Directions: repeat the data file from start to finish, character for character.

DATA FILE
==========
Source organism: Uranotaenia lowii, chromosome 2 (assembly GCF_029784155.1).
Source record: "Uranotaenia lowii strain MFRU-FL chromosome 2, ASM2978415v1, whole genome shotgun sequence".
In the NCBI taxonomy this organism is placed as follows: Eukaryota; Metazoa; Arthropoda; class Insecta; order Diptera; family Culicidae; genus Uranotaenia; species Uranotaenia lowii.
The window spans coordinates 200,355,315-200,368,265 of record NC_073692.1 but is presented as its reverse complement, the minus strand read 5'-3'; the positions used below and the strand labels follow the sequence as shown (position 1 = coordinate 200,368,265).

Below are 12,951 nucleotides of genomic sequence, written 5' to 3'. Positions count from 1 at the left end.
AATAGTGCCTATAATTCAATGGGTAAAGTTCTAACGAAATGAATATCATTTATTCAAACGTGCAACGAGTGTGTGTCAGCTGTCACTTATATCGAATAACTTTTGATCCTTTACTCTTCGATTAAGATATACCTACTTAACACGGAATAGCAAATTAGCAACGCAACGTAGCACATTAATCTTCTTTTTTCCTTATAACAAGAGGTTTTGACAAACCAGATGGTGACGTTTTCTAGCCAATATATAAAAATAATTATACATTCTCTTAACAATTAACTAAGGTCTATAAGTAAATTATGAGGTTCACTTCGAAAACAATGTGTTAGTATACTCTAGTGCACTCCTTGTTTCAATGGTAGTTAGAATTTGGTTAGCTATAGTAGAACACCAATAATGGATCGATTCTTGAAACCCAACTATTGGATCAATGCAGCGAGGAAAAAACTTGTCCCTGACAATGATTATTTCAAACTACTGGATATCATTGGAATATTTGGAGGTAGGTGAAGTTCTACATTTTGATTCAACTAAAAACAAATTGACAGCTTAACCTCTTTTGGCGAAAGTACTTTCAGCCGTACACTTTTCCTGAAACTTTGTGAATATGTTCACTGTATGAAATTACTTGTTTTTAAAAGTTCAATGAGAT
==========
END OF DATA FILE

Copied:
Source organism: Uranotaenia lowii, chromosome 2 (assembly GCF_029784155.1).
Source record: "Uranotaenia lowii strain MFRU-FL chromosome 2, ASM2978415v1, whole genome shotgun sequence".
In the NCBI taxonomy this organism is placed as follows: Eukaryota; Metazoa; Arthropoda; class Insecta; order Diptera; family Culicidae; genus Uranotaenia; species Uranotaenia lowii.
The window spans coordinates 200,355,315-200,368,265 of record NC_073692.1 but is presented as its reverse complement, the minus strand read 5'-3'; the positions used below and the strand labels follow the sequence as shown (position 1 = coordinate 200,368,265).

Below are 12,951 nucleotides of genomic sequence, written 5' to 3'. Positions count from 1 at the left end.
AATAGTGCCTATAATTCAATGGGTAAAGTTCTAACGAAATGAATATCATTTATTCAAACGTGCAACGAGTGTGTGTCAGCTGTCACTTATATCGAATAACTTTTGATCCTTTACTCTTCGATTAAGATATACCTACTTAACACGGAATAGCAAATTAGCAACGCAACGTAGCACATTAATCTTCTTTTTTCCTTATAACAAGAGGTTTTGACAAACCAGATGGTGACGTTTTCTAGCCAATATATAAAAATAATTATACATTCTCTTAACAATTAACTAAGGTCTATAAGTAAATTATGAGGTTCACTTCGAAAACAATGTGTTAGTATACTCTAGTGCACTCCTTGTTTCAATGGTAGTTAGAATTTGGTTAGCTATAGTAGAACACCAATAATGGATCGATTCTTGAAACCCAACTATTGGATCAATGCAGCGAGGAAAAAACTTGTCCCTGACAATGATTATTTCAAACTACTGGATATCATTGGAATATTTGGAGGTAGGTGAAGTTCTACATTTTGATTCAACTAAAAACAAATTGACAGCTTAACCTCTTTTGGCGAAAGTACTTTCAGCCGTACACTTTTCCTGAAACTTTGTGAATATGTTCACTGTATGAAATTACTTGTTTTTAAAAGTTCAATGAGAT